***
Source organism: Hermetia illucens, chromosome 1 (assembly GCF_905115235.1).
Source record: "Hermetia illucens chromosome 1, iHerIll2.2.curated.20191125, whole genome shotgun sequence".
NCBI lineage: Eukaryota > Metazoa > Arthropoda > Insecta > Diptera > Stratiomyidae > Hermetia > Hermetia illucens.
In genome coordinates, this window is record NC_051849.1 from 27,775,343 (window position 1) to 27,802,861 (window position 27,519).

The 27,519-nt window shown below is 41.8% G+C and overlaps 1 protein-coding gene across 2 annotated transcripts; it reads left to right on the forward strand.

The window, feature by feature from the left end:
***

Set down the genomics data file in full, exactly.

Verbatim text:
Source organism: Hermetia illucens, chromosome 1 (assembly GCF_905115235.1).
Source record: "Hermetia illucens chromosome 1, iHerIll2.2.curated.20191125, whole genome shotgun sequence".
NCBI lineage: Eukaryota > Metazoa > Arthropoda > Insecta > Diptera > Stratiomyidae > Hermetia > Hermetia illucens.
In genome coordinates, this window is record NC_051849.1 from 27,775,343 (window position 1) to 27,802,861 (window position 27,519).

The 27,519-nt window shown below is 41.8% G+C and overlaps 1 protein-coding gene across 2 annotated transcripts; it reads left to right on the forward strand.

The window, feature by feature from the left end: